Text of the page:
To the intellectually self-sufficient man or woman, many AA’s can say, “Yes, we were like you – far too smart for our own good… Secretly, we felt we could float above the rest of the folks on our brain power alone.
I won’t lie, I was never so afflicted. In reality, I was so scared straight, with the exception of having some trouble getting through the fourth and fifth steps (the second or third time, but the BIG fourth, nonetheless), I didn’t care much about my ego, I just wanted the straightest path to getting better. I accepted that I knew nothing, and that helped me immensely. As they say, sometimes quickly, sometimes slowly.
In any event, I was lucky enough to attend one of the most rigorous in-patient treatment centers in the State of Michigan. During my stay, they completely broke me down so they could build me back up. They told me what was happening, and, for the most part, I let it. One of the first lessons was, “Your best thinking landed you in this treatment center”. The point was, if you are afflicted with believing your intelligence means anything in here, you may want to guess again.
Self-knowledge is just about as useful as self-will or willpower in recovery. I know where my lane is, too, and I don’t bother trying to sneak out of it. While the uninitiated might think because I’ve managed to put together a couple of decades and change in continuous recovery, that I’ve got “willpower”. This is mistake. I have the willpower of a potato. I make it seem otherwise by living a life of consistency and discipline. One little slip-up in either, and I could very easily find myself in a gutter – and the fact I’ve been away from it so long would mean I’d crash twice as hard and twice as fast. Disastrous is a good word.
Looking at intellect as a plus in the recovery equation is just as problematic. Those who believe they’re of superior intellect, and indeed, often those who actually are, can suffer an over-inflated ego along with that intellect. This can lead to arrogance which, in turn, causes one to believe they may be above certain aspects of the recovery process by decree. Those who don’t possess that inflated ego simply accept that which the intelligent individual must suffer till they submit.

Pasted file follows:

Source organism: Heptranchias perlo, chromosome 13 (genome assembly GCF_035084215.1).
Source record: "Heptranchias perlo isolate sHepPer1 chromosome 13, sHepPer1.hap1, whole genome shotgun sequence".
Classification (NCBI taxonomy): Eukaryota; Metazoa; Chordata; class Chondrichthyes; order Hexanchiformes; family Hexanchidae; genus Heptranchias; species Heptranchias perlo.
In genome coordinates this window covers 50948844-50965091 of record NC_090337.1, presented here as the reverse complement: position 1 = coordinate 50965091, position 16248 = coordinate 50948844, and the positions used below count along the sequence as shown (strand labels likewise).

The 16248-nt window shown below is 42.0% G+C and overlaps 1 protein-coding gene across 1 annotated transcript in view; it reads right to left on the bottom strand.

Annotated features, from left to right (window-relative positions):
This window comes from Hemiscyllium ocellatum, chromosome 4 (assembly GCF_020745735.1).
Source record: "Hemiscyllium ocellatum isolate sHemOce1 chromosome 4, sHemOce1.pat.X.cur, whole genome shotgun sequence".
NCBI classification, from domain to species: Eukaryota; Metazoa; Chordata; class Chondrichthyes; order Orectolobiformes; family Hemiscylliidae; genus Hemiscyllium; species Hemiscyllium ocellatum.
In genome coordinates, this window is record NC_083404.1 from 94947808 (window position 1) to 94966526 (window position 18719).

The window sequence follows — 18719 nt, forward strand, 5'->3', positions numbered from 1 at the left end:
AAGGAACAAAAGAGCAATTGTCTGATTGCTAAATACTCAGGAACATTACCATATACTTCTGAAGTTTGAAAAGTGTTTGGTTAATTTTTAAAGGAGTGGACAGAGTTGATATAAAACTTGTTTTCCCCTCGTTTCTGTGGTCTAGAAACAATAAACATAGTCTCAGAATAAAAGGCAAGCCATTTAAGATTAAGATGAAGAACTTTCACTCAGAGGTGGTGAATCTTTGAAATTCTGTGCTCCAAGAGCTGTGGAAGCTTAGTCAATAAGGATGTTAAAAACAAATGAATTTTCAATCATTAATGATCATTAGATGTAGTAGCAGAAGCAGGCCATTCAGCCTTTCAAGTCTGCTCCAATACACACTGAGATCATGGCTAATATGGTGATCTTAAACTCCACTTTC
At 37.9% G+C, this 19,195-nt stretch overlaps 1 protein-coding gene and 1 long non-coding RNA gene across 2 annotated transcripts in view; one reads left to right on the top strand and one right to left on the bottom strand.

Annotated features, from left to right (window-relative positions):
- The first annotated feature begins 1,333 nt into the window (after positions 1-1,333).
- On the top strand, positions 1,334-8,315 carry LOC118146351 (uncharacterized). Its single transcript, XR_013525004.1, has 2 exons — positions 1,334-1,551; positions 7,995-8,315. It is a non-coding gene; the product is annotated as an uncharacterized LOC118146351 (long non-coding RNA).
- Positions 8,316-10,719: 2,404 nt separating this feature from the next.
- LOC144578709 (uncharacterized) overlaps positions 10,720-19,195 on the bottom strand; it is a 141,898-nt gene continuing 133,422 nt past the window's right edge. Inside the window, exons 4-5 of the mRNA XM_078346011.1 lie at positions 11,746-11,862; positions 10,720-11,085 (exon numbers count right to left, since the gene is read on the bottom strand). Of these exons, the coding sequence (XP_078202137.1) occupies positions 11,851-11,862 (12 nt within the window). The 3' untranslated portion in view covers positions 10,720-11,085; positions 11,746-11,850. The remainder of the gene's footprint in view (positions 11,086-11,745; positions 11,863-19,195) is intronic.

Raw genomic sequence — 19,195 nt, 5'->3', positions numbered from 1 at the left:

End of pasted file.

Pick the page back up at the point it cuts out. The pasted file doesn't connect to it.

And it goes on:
The Big Book of Alcoholics Anonymous is chock full of stories from those who went before and proved the point. Intellect, used properly in recovery, is a potent gift. Used to justify skirting recovery’s principles is a fantastic opening salvo to one’s next drunk.
The Holidays… Sober; Take a Deep Breath, It’s Going to Be Okay. Here’s How to Handle the Holidays
The Holidays are a time when our once drunken selves used to party, hard, because it was somewhat acceptable. It’s also a time when the normal drinkers even drink a little more than normal so it’ll seem like everyone is drinking. For those new to sobriety, this can be a time of fear and angst until we get through it a few times. Eventually, we develop a little rhythm that’ll see us through without any trouble whatsoever. Till then…
The first tip I can give, is “take a deep breath”. After a few months of sobriety, that desire to drink you feel is literally “just in your head”. It’s an idea, a notion; you do NOT have to entertain it. It will pass. I used to like to, in a pinch, simply repeat, “God help me”, till focus on that thought passed and I could point my melon at something else.
Second, don’t fight with family. Look at me, now; don’t f***in’ do it. Don’t fight with your spouse, don’t fight with your kids, don’t fight with your parents. This is a good time to practice being a doormat for a few days. You wanna be right, or happy? Pick happy, just for a few days. Fighting takes us off our center and fills us full of adrenaline and bad ideas. If you know anything about yourself at this point, you know that’s bad. Practice this, “You know what, I’m not going to fight this out. It’s Christmas, and we don’t have to do this now.” If you’re so selfish that you just can’t let a fight go, because you’re not a doormat, dammit, think of letting it go as a gift you’re giving the person trying to egg you into the fight. With that last sentence, before you get all huffy-puffy about the “selfish” part, think about how it might be I know about this problem in the first place. Light bulb? Right, I used to be that selfish.
Third, you will be around drinking unless you’ve got a big network “in the program”. Always leave an easy, fast way out so you can get your butt to a meeting if need be. At the very least, have a sponsor or sober friend on speed-dial. Don’t ever park your vehicle where it can be “parked in”. I ran into dozens of times, especially early on, where I simply had to leave to break the thought loop spinning in my head about getting drunk. Don’t get drunk, get out.